The word “freedom” has been so misused – from the freedom to drive as fast as we want via freedom fighters to the freedom to marry. To me freedom does not mean to be allowed to go down the well-trodden road, to live the status quo. That’s easy. To me freedom means to be encouraged in going down the new and narrow path, to create new ways of living without being told that this is wrong or undoable but rather by being supported with the basics, like a livable wage and health care.
This means that I have the freedom to be single without the negative consequences of not getting the 1,100+ rights married folks enjoy. It includes the freedom to leave my job if it isn’t satisfying without the negative consequence of loosing my health insurance. Without a fair and equitable social safety net, freedom is impossible because we cannot freely choose to avoid the status quo, especially when we are single, a way of living more of us are embracing. That is, freedom requires that we acknowledge our interdependence and take care of each other – both through building more resilient networks as well as through changes in what the government supports so that no particular form of living is treated preferentially, like being married or not currently is.
Many will argue that we can choose, we just have to accept the consequences. True. I am free to cut off my arm, too. The consequences of exercising our freedom by choosing to be single or to leave our jobs make the choice almost as foolish as cutting off a limb (especially in this economic environment). The safety net, if we can even call it that, which exists in the US does not support individual freedom and certainly prevents our independence since we’re dependent on employers for our health insurance rather than interdependent as a society that provides a safety net to all of us. Current societal structures exert normative pressure. Thus, the government supports the status quo and punishes those who dare to step outside by pulling the safety net out from under us. And as Michael Warner points out, it’s pretty much impossible for any of us to measure up to all the normative pressure on us. We are all not normal in one way or another (something Brené Brown also stresses to counteract the shame that arises whenever we step out of the normativity of the status quo). Accepting that fact would allow us to embrace our interdependence even with people who may choose to do things we don’t agree with.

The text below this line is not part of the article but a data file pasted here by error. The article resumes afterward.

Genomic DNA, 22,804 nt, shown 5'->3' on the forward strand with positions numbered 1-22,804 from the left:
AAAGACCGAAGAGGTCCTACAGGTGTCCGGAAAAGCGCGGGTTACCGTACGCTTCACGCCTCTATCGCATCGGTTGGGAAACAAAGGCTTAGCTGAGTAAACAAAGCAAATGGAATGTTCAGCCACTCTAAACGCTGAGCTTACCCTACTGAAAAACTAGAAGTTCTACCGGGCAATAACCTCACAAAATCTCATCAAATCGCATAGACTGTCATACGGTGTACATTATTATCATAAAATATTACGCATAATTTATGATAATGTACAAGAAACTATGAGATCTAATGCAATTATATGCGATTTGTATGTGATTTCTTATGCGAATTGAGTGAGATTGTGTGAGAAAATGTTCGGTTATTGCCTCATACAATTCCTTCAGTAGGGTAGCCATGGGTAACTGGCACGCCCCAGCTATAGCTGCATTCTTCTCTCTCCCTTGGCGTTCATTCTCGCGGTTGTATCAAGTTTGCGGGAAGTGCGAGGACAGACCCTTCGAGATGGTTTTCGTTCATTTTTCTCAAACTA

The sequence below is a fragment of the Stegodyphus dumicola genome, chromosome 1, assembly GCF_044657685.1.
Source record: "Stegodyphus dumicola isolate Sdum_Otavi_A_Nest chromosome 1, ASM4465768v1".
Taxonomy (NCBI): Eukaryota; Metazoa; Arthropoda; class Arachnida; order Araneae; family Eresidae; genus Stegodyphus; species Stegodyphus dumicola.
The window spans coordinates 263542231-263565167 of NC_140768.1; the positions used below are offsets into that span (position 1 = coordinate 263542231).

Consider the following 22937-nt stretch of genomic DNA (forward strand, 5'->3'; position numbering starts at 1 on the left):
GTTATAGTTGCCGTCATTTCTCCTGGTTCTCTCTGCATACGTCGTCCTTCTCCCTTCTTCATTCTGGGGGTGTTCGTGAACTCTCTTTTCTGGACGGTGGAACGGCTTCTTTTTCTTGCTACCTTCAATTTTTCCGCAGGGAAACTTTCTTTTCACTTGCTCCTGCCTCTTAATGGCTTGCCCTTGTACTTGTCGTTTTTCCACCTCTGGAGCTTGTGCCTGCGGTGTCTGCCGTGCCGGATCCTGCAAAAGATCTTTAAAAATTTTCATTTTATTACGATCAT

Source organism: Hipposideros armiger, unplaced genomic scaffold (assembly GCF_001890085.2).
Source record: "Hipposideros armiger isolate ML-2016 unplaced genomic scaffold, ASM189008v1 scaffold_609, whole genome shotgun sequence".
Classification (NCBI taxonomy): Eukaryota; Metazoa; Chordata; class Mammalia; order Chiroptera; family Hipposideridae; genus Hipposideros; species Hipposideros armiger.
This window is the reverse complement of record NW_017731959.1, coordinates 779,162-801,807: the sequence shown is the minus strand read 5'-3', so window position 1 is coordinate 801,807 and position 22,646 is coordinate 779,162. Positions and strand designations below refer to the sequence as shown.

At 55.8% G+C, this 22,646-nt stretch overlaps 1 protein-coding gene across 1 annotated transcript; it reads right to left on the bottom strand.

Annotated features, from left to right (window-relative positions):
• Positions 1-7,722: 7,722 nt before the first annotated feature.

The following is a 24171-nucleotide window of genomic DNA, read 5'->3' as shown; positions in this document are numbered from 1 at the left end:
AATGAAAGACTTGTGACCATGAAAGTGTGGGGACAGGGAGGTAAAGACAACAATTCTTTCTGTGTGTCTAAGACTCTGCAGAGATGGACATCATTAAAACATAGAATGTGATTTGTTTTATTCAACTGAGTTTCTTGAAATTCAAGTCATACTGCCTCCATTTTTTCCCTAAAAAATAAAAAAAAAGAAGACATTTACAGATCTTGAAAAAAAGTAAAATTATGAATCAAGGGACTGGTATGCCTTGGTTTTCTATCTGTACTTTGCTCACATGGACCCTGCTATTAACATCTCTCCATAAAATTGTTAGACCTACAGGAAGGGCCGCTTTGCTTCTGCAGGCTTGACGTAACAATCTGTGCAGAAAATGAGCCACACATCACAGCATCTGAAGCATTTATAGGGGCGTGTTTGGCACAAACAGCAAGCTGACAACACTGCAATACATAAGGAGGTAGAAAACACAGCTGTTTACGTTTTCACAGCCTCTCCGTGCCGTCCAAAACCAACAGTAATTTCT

On a personal level, I would like to free myself from societal expectations of living my life a certain way, that is, attain inner freedom. For example, I want independence from the notion that I have to make a certain amount of money, live a certain way, and participate in the insane idea of growth, in order to be considered successful. I’ve tried that and didn’t feel successful. Now I define success as living an authentic life, of pursuing what is important to us. Yet, I’ve spent the first 40 years of my life pursuing the success definitions of others. I am working on gaining independence from my need to do that. I do that by choosing to be single (aware of the negative consequences), for example, while building a support network that celebrates my interdependence with others because I belief that none of us can ever live truly independently.
So, freedom and independence contain both internal and external elements. Society can enable us to obtain freedom by offering a safety net – something that all of us create to support each other. We can gain independence for ourselves by letting go of normative ideas that force us into certain molds that do not fit us well. And embedding interdependence into our lives enables both because it gives us the freedom to live the lives we yearn for, which can include more independence from normative pressures.
If that’s how we view things, I’d be happy to call on all of us to fight for our right to be free!